A: Hey man, take a picture of me! B: And you have to pay 2 dollars after. This is Brunetti, you know. C: You're full of shit. Why would he want to take photos of you two? A: Ok, ok, let's all take a picture together.
I've grown immune to Brunetti. In fact, I think most of the people I know who've been in Melbourne for over 5 years are over it.
But I also vividly recall the first time I went there and how big a deal it was for everyone. Now it's as if you're uncool if you like Brunetti and not the hip coffee spots around town. That's bullshit.
I still think their mocha is the best in town. I like how whenever you take away coffee, they will give you a free biscuit to make up for your absence of their hospitality.
I admit to feeling turned off by how impolite or up their own arses the staff can get. But sometimes I do get lucky and meet a couple of young, enthusiastic smart arses. They seem genuinely happy to be in uniform and it reminded me of a time when it was a big deal to go to Brunetti.
I'm really digging this winning pitch of a tourist information centre by Kengo Kuma. It reminds me of a modern timber inn from a martial arts movie. Most of all, I think it fits Asakusa. Or maybe because it's Kengo Kuma. His firm did beat 300 other firms to win this, you know.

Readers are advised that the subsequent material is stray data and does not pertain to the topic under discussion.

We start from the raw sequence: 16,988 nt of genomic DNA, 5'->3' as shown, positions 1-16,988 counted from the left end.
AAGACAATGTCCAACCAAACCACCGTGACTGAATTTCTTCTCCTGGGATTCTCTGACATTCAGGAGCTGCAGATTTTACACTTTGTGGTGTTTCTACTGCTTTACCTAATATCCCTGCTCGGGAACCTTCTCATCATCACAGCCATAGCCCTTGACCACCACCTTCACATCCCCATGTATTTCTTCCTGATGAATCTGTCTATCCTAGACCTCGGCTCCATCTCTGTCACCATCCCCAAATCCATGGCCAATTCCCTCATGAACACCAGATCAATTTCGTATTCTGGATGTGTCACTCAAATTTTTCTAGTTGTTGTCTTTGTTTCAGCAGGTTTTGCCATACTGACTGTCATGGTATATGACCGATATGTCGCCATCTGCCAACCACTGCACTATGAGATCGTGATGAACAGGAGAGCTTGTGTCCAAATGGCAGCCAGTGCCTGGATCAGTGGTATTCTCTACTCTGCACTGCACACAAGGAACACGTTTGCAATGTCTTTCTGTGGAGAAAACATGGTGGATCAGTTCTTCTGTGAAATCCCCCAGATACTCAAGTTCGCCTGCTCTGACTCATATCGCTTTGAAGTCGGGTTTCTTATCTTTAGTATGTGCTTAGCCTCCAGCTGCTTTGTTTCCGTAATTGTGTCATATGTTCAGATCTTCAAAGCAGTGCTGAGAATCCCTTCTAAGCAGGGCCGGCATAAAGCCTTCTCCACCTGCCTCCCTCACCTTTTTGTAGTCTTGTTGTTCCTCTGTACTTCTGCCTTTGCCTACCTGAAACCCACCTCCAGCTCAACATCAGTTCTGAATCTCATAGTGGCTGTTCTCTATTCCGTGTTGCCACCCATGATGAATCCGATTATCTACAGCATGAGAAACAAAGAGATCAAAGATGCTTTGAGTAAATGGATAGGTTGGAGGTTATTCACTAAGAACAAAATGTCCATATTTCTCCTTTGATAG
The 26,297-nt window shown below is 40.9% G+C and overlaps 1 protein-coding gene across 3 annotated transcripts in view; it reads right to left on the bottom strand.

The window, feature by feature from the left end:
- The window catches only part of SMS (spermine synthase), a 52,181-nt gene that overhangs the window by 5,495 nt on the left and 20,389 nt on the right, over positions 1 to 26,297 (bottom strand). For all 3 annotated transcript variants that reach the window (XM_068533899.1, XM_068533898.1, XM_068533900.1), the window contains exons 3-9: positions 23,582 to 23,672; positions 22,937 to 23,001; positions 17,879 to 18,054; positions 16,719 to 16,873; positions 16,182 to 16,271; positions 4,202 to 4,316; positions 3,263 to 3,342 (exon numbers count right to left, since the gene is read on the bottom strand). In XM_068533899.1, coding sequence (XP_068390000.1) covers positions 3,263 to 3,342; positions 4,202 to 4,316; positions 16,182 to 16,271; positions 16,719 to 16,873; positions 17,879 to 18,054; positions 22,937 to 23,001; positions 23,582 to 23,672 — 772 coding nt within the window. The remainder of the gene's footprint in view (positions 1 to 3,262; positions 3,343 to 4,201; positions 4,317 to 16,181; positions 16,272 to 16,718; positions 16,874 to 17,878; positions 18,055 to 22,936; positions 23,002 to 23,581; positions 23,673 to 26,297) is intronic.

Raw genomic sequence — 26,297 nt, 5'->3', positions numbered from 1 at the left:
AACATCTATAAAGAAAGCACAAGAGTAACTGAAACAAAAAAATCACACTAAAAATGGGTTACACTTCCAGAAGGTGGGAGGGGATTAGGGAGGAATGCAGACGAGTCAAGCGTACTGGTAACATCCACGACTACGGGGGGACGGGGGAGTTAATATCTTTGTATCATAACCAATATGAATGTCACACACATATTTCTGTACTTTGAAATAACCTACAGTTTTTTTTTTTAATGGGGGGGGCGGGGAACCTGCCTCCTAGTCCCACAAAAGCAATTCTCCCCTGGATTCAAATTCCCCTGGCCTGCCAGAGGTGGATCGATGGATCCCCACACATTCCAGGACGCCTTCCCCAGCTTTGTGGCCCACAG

When it comes to coffee I'm not particularly an expert. To me it's no different to wine: I can tell if it's a bad one, but not too sensitive to anything beyond better than average. And like wine, most of the so called connoisseurs are natural born bullshitters. I firmly believe that the company makes the experience and no coffee can save me from a retarded uni graduate complaining about his or her sorry graduated-ass life.
Having said that, if you want to meet all the academics, fags, and Asians in Melbourne, be sure to check out Matt Preston's The Age A2 article on all the 'acclaimed' coffee spots in Victoria. I even took the trouble to highlight them for you.